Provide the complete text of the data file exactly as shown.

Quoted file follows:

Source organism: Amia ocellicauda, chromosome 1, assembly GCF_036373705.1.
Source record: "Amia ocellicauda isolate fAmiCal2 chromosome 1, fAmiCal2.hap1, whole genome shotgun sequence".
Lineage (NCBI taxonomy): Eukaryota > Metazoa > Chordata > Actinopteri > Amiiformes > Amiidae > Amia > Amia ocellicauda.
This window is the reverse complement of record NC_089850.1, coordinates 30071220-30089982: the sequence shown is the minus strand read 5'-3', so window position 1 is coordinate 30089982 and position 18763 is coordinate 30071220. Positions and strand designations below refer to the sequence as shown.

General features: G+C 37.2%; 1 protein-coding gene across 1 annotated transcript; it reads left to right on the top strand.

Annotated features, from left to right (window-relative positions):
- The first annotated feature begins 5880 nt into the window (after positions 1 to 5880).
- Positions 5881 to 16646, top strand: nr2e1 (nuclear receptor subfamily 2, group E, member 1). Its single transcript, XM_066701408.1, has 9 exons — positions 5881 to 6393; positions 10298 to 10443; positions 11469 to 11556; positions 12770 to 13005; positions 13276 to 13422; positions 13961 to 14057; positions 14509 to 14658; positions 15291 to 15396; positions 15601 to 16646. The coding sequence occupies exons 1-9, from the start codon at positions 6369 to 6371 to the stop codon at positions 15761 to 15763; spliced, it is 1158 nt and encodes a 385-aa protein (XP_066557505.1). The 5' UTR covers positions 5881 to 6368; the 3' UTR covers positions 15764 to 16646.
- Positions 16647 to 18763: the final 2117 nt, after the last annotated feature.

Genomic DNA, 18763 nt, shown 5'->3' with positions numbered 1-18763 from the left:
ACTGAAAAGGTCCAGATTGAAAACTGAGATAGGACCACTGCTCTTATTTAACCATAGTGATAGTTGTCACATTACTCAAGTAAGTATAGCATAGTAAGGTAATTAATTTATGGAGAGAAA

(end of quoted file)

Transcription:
Source organism: Amia ocellicauda, chromosome 1, assembly GCF_036373705.1.
Source record: "Amia ocellicauda isolate fAmiCal2 chromosome 1, fAmiCal2.hap1, whole genome shotgun sequence".
Lineage (NCBI taxonomy): Eukaryota > Metazoa > Chordata > Actinopteri > Amiiformes > Amiidae > Amia > Amia ocellicauda.
This window is the reverse complement of record NC_089850.1, coordinates 30071220-30089982: the sequence shown is the minus strand read 5'-3', so window position 1 is coordinate 30089982 and position 18763 is coordinate 30071220. Positions and strand designations below refer to the sequence as shown.

General features: G+C 37.2%; 1 protein-coding gene across 1 annotated transcript; it reads left to right on the top strand.

Annotated features, from left to right (window-relative positions):
- The first annotated feature begins 5880 nt into the window (after positions 1 to 5880).
- Positions 5881 to 16646, top strand: nr2e1 (nuclear receptor subfamily 2, group E, member 1). Its single transcript, XM_066701408.1, has 9 exons — positions 5881 to 6393; positions 10298 to 10443; positions 11469 to 11556; positions 12770 to 13005; positions 13276 to 13422; positions 13961 to 14057; positions 14509 to 14658; positions 15291 to 15396; positions 15601 to 16646. The coding sequence occupies exons 1-9, from the start codon at positions 6369 to 6371 to the stop codon at positions 15761 to 15763; spliced, it is 1158 nt and encodes a 385-aa protein (XP_066557505.1). The 5' UTR covers positions 5881 to 6368; the 3' UTR covers positions 15764 to 16646.
- Positions 16647 to 18763: the final 2117 nt, after the last annotated feature.

Genomic DNA, 18763 nt, shown 5'->3' with positions numbered 1-18763 from the left:
ACTGAAAAGGTCCAGATTGAAAACTGAGATAGGACCACTGCTCTTATTTAACCATAGTGATAGTTGTCACATTACTCAAGTAAGTATAGCATAGTAAGGTAATTAATTTATGGAGAGAAA